Harm Reduction in
Hospitals: Is it Time?
Beth S. Rachlis, omas Kerr, Julio S. G. Montaner
and Evan Wood
ABSTRACT
Among persons who inject drugs (IDU), illicit drug use often occurs in hospi-
tals and contributes to patient expulsion and/or high rates of leaving against
medical advice (AMA) when withdrawal is inadequately managed. Resul-
tant disruptions in medical care may increase the likelihood of several harms
including drug resistance to antibiotics as well as costly readmissions and in-
creased patient morbidity. In this context, there remains a clear need for the
evaluation of harm reduction strategies versus abstinence-based strategies with
respect to addressing ongoing issues related to substance use among addicted
hospitalized patients. While hospitalization can be used to stabilize addicted
patients as they recover from their acute illness and help them to achieve ab-
stinence, patients unable to maintain abstinence should not be penalized for
failing to do so at the expense of their health. is article describes harm re-
duction activities within hospitals and areas for future investigation.
H R  H: I  T 225
Introduction
Soft-tissue infections and other injection-related infections are among the main
contributors to health service use among people who inject drugs (IDU) [1-6]. In
many settings, the two most common reasons for emergency department (ED)
visits relate to soft-tissue infections, and problems related directly to drug use
(e.g., overdose)[1,2,4,6]. Not-surprisingly, many IDU use EDs as a regular point
of care; IDU are generally less likely to use outpatient services compared to non-
IDU[4] and generally face poor access to prevention programs and addiction
treatment services [7-9].
As a result, IDU often present to EDs later in the course of their illness, and
this in turn increases the likelihood for hospital admission [2,4,5]. Drug-related
infections are often painful and may progress to more serious life- and limb-
threatening conditions [10]. More complicated infections such as endocarditis
require extended periods of treatment with intravenous antibiotics and thus may
require even longer hospital stays.
However, IDU are more likely than other patients to discharge from hospitals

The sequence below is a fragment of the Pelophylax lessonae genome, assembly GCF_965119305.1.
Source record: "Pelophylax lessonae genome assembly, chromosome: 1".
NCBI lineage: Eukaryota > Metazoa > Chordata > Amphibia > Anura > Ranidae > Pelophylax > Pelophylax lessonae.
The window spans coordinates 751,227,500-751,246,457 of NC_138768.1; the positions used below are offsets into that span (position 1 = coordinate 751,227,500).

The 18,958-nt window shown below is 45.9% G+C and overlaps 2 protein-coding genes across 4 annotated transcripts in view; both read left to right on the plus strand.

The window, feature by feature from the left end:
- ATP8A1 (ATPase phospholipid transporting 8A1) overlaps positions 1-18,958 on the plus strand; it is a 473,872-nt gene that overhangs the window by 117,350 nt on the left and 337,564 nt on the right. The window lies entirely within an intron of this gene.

against medical advice (AMA) [11,12]. A 2002 study noted that IDU were over
four times more likely to leave AMA compared to non-IDU [12] and leaving
AMA is a strong predictor for frequent readmission [11-13]; Moreover, repeated
admissions for chronic medical problems are generally more costly for total days
of stay than single, cost-intensive stays [13].
In addition to the high costs associated with increased health utilization, these
ndings also suggest that patients are not fully recovering from their illness the
rst time they are treated. Incomplete therapy or treatment failure may also in-
crease the likelihood for drug resistance to antibiotics [11,13,14]. As such, uncov-
ering why IDU are more likely to leave AMA is a necessary rst step in order to
improve health outcomes, although incidentally this may also decrease the high
costs associated with elevated rates of health service utilization.
Discussion
Harm Reduction
While an abstinence-based approach to drug use generally requires that complete
cessation from all non-prescribed drugs is a pre-requisite for eective addiction
treatment [15], harm reduction emphasizes that eorts to improve health and
social outcomes should begin with ‘where a person is at’ in terms of their drug use
[16]. Strategies need to be maximized, both in terms of types of services oered
and where they operate. Furthermore, abstinence-based programs are generally

Get Social Work in Public Health and Hospitals now with O’Reilly online learning.

O’Reilly members experience live online training, plus books, videos, and digital content from 200+ publishers.